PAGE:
Another TNOB from minor league baseball is the late-’80s/early-’90s Phillies chain. When recycling jersey sin the minors, they used to take the player’s name off the back of the major league jersey and replace it with a nameplate that simply said “PHILLIES”. Can’t remember if it was vertically arched (like the ML team was) or radial.

    While the NBA are thinking about following soccer in terms of ads on jerseys, soccer is following motorsports in terms of the amount of ads on jerseys…it’s a slippery slope.


    If it’s any consolation, Barça won’t be able to wear a sleeve sponsor in Champions League. It probably speaks to the relative poverty of La Liga that they’re the only top 4 league to allow multiple sponsors and Barcelona’s gradual but planned whoring–they went from not having a single sponsor signage to advertising UNESCO to now maximize every revenue source possible because they’re feeling the squeeze from Real Madrid.

    Which is to say, I don’t think this will be a trend outside of Barcelona.

    *UNICEF, not UNESCO, though they’re both really the same, seemingly benign, feelgood organizations that are secretly promoting the United Nations’ ultimate goal of eroding the sovereignty of the United States and, oh, I don’t know, promote anti-semitism AND Zionism.

    “I don’t think this will be a trend outside of Barcelona” wins the Neville Chamberlain Memorial Cup for Unwarranted Optimism, UniWatch Divison.

    Where is it going to happen? I don’t see Champions League allowing additional jersey sponsorship.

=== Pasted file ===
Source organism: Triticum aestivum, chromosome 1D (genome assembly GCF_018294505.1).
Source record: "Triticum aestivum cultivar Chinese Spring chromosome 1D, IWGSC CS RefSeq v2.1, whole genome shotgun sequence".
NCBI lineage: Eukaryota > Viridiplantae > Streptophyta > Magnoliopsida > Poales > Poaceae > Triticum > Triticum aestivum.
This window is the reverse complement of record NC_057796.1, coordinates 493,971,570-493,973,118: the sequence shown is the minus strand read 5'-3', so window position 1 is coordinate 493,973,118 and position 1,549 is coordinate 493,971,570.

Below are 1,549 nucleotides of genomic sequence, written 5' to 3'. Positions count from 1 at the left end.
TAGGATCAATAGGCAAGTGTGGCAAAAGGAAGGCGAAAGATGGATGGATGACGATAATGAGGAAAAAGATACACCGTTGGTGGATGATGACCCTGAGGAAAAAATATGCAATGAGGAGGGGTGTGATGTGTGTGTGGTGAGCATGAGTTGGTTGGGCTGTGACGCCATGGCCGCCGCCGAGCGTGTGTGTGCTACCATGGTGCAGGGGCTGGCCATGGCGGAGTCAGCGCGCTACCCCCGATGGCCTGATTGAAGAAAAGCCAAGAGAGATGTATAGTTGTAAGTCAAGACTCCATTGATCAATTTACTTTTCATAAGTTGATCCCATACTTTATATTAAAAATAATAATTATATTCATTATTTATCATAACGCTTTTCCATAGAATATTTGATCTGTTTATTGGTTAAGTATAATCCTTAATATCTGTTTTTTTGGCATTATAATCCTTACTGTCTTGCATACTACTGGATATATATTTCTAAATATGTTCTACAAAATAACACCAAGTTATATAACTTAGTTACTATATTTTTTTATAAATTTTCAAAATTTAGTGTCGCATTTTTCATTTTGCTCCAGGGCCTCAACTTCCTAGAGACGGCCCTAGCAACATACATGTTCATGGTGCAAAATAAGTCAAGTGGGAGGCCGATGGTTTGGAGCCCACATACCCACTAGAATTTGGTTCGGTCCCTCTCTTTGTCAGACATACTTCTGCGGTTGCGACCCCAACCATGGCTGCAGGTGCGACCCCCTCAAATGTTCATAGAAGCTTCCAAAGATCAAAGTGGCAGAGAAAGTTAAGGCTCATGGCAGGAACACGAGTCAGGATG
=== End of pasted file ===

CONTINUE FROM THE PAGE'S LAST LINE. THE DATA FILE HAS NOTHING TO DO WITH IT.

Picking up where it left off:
And shirt front sponsorship is lucrative enough in the Premier League that I don’t see them allowing additional dilute its value (maybe Serie A will succumb to it).

    It will go the way most things go in Europe: there will be rumblings from Iberia (as La Liga goes, so go the Portuguese). Then, strong movement from Germany (how rich are most Bundesliga clubs, after all?). France will capitulate without a fight. Then it hits the British Isles. Oh, they’ll fight for a while, but eventually, they’ll cave.

    Remember: shirt sponsorships in England went from abhorred to tolerated to embraced. Pretty soon everyone will look like Swedish hockey players.

    The J-League in Japan has had sleeve advertising since (I think) its inception in the early 1990s. In general, there’s an advertisement on the front, on the sleeve, and above the number on the back. The one redeeming thing is that J-League ads are often local companies that strongly identify with the city whose team they’ve got their name on, so this time the word “sponsor” might really be appropriate. Kyoto Purple Sanga, for example, used to have Kyoto Ceramics (Kyocera), Nintendo, and clothing company Wacoal. The first two in particular are huge employers of locals.

    (Normally I would not dignify these advertisers my ever mentioning their names, but in this case I don’t mind.)

    I read somnething a few years ago that companies in la liga advertise on the smaller teams’ kits just for the exposure they will get from the four (maybe more) games vs madrid and barcelona.

    That makes sense – that’s about the only time teams have any sort of TV audience, and their controversial TV deal structure reflects that – Barcelona and Real Madrid get about half the money, and the other 18 teams divide up the rest. It seems unfair, but there’s also the reality that the league’s viability basically depends on the Big 2.

    Woah, strange…I was in that building for a neighborhood meeting on Wednesday. Today, the Unitog building has a link on the first floor and an link upstairs.

    Also, this isn’t the first time that a vintage uni-related catalog from Kansas City has been featured on the site; KC had a link during the first half of the 20th century.

    “… And then a few minutes after that, I spotted this completely amazing vintage jersey for a pharmacy-sponsored team. Look at that chest patch! …”

    What a beaut!

    I would love to see a future column on gas station unis of the 40s-60s, such as Esso, Flying A, Sinclair, Philips 66, Chevron, Texaco, etc.
    That would be cool.